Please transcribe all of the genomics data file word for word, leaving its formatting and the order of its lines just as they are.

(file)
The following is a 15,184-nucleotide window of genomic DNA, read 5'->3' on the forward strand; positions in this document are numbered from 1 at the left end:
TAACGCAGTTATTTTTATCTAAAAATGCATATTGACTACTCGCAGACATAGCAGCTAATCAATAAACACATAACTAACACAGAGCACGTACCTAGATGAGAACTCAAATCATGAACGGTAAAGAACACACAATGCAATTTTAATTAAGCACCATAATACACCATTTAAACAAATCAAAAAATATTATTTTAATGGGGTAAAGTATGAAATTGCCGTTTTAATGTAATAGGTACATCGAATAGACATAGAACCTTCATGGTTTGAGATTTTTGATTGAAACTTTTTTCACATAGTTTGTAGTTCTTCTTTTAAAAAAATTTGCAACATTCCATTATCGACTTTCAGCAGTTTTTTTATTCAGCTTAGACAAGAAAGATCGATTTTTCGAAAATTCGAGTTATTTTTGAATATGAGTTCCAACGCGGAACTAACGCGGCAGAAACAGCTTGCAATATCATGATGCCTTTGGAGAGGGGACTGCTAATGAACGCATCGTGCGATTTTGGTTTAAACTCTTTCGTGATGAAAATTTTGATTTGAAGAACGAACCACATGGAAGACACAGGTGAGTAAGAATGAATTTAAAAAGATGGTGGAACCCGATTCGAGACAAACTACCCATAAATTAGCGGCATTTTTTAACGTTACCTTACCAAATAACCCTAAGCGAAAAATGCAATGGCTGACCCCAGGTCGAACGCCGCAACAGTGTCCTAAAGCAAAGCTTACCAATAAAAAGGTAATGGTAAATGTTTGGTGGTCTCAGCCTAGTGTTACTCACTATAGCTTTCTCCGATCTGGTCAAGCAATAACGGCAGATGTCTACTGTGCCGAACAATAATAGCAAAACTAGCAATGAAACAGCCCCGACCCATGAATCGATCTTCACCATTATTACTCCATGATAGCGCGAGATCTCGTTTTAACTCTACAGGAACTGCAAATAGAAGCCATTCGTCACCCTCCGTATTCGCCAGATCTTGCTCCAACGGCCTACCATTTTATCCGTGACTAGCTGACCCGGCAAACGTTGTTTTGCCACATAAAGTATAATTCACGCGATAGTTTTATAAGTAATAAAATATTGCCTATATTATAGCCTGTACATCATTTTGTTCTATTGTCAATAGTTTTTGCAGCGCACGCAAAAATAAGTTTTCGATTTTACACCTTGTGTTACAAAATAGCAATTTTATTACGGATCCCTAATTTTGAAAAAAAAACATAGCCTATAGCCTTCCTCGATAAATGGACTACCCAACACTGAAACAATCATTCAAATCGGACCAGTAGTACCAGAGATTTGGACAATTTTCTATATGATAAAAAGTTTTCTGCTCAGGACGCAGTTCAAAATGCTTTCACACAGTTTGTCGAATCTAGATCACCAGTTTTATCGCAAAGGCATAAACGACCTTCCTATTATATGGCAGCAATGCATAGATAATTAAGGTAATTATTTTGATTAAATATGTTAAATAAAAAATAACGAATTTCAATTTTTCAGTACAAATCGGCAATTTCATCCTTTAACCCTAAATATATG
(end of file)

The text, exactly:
The following is a 15,184-nucleotide window of genomic DNA, read 5'->3' on the forward strand; positions in this document are numbered from 1 at the left end:
TAACGCAGTTATTTTTATCTAAAAATGCATATTGACTACTCGCAGACATAGCAGCTAATCAATAAACACATAACTAACACAGAGCACGTACCTAGATGAGAACTCAAATCATGAACGGTAAAGAACACACAATGCAATTTTAATTAAGCACCATAATACACCATTTAAACAAATCAAAAAATATTATTTTAATGGGGTAAAGTATGAAATTGCCGTTTTAATGTAATAGGTACATCGAATAGACATAGAACCTTCATGGTTTGAGATTTTTGATTGAAACTTTTTTCACATAGTTTGTAGTTCTTCTTTTAAAAAAATTTGCAACATTCCATTATCGACTTTCAGCAGTTTTTTTATTCAGCTTAGACAAGAAAGATCGATTTTTCGAAAATTCGAGTTATTTTTGAATATGAGTTCCAACGCGGAACTAACGCGGCAGAAACAGCTTGCAATATCATGATGCCTTTGGAGAGGGGACTGCTAATGAACGCATCGTGCGATTTTGGTTTAAACTCTTTCGTGATGAAAATTTTGATTTGAAGAACGAACCACATGGAAGACACAGGTGAGTAAGAATGAATTTAAAAAGATGGTGGAACCCGATTCGAGACAAACTACCCATAAATTAGCGGCATTTTTTAACGTTACCTTACCAAATAACCCTAAGCGAAAAATGCAATGGCTGACCCCAGGTCGAACGCCGCAACAGTGTCCTAAAGCAAAGCTTACCAATAAAAAGGTAATGGTAAATGTTTGGTGGTCTCAGCCTAGTGTTACTCACTATAGCTTTCTCCGATCTGGTCAAGCAATAACGGCAGATGTCTACTGTGCCGAACAATAATAGCAAAACTAGCAATGAAACAGCCCCGACCCATGAATCGATCTTCACCATTATTACTCCATGATAGCGCGAGATCTCGTTTTAACTCTACAGGAACTGCAAATAGAAGCCATTCGTCACCCTCCGTATTCGCCAGATCTTGCTCCAACGGCCTACCATTTTATCCGTGACTAGCTGACCCGGCAAACGTTGTTTTGCCACATAAAGTATAATTCACGCGATAGTTTTATAAGTAATAAAATATTGCCTATATTATAGCCTGTACATCATTTTGTTCTATTGTCAATAGTTTTTGCAGCGCACGCAAAAATAAGTTTTCGATTTTACACCTTGTGTTACAAAATAGCAATTTTATTACGGATCCCTAATTTTGAAAAAAAAACATAGCCTATAGCCTTCCTCGATAAATGGACTACCCAACACTGAAACAATCATTCAAATCGGACCAGTAGTACCAGAGATTTGGACAATTTTCTATATGATAAAAAGTTTTCTGCTCAGGACGCAGTTCAAAATGCTTTCACACAGTTTGTCGAATCTAGATCACCAGTTTTATCGCAAAGGCATAAACGACCTTCCTATTATATGGCAGCAATGCATAGATAATTAAGGTAATTATTTTGATTAAATATGTTAAATAAAAAATAACGAATTTCAATTTTTCAGTACAAATCGGCAATTTCATCCTTTAACCCTAAATATATG